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Today in Science History - Quickie Quiz
Who said: “I was going to record talking... the foil was put on; I then shouted 'Mary had a little lamb',... and the machine reproduced it perfectly.”
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JUNE 9 – BIRTHS – Scientists born on June 9th
  Ben L. Abruzzo
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Double Eagle II
 Born 9 Jun 1930; died 11 Feb 1985 at age 54.
American balloonist who, with three crew mates, made the first transpacific balloon flight that was also the longest nonstop balloon flight, in the Double Eagle V. Thirteen-stories high, helium filled Double Eagle V, piloted by Ben Abruzzo, Larry Newman, Ron Clark and Rocky Aoki of Japan, launched from Nagashimi, Japan on 10 Nov 1981. When it landed 84 hours, 31 minutes later in Mendocino National Forest, Cal., the new distance record was set at 5,768 miles. He also accompanied Maxie Anderson and Larry Newman on the first tranatlantic balloon flight in the Double Eagle II (11-17 Aug 1978). Abruzzo died when his twin-engine airplane crashed in Albuquerque.See National Geographic, 4/82, First Across the Pacific: Flight of Double Eagle V, pp. 513-521.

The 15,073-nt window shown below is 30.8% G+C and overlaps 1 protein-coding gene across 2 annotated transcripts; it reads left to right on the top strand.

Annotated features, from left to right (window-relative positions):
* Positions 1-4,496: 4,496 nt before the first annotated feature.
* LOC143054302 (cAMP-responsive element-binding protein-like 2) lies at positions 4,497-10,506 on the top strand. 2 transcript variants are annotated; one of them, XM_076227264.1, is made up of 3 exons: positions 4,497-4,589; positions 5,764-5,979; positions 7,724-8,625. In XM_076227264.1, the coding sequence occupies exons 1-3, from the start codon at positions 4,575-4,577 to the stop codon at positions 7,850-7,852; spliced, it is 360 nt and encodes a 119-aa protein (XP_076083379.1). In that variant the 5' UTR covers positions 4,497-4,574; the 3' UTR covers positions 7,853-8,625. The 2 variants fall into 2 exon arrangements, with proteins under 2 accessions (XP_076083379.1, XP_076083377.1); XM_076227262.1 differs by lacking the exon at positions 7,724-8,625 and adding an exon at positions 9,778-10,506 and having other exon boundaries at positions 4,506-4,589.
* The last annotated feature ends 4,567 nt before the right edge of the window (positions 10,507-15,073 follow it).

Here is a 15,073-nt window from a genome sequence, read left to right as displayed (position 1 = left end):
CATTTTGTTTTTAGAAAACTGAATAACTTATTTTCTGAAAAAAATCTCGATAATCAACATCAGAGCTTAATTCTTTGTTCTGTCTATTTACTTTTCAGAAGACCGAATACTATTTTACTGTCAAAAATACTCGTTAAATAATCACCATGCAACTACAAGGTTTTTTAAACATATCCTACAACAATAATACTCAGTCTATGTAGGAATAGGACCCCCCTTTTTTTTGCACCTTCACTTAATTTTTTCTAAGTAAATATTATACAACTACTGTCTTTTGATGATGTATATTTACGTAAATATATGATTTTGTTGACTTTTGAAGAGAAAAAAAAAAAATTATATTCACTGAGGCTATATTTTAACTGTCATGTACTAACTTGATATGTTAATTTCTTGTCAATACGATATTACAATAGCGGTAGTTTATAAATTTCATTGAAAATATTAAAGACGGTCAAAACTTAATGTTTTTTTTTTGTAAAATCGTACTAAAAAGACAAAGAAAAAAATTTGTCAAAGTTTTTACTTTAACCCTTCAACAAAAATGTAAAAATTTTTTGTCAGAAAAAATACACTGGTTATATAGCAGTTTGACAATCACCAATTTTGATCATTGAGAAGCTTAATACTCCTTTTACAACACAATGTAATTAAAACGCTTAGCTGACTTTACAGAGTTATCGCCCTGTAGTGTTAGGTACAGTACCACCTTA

Double Eagle, by Charles McCarry. - book suggestion.
  Forrest M. Bird
 Born 9 Jun 1921.
American inventor and aeromedical scientist who developed the first reliable, low-cost, mass-produced medical respirator, the Bird Universal Medical Respirator for acute or chronic cardiopulmonary care. To continue its development and marketing, he founded Bird Products Corporation (1954). He tested it on patients so seriously ill that cardiopulmonary failure was expected, yet many of them survived due to his device—which became known as “the bird.” Bird continued to make improvements. It was widely adopted by hospitals around the world. The “Babybird” respirator introduced in 1970 greatly reduced infant deaths due to respiratory problems.«
  Patrick Steptoe
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in-vitro fertilization
 Born 9 Jun 1913; died 21 Mar 1988 at age 74.   quotes
Patrick Christopher Steptoe was a British scientist and medical researcher who, with Robert Edwards, perfected in-vitro fertilization of the human egg. Their technique enabled the birth of Louise Brown, the world's first “test-tube baby,” on 25 Jul 1978. Steptoe, at an early age, chose medicine over music. During World War II, he was captured by the Italians after his ship was sunk. After the war, with a practice in obstetrics and gynecology, he pioneered a new fiber-optic device, a kind of abdominal “telescope,” called a laparoscope, to perform minimally invasive abdominal surgery. In 1966, to help women with blocked Fallopian tubes, a major cause of infertility, he teamed up with Robert Edwards, a Cambridge physiologist who had developed a way to fertilize human eggs in the lab. Steptoe subsequently helped hundreds of infertile couples have children. He was awarded the C.B.E.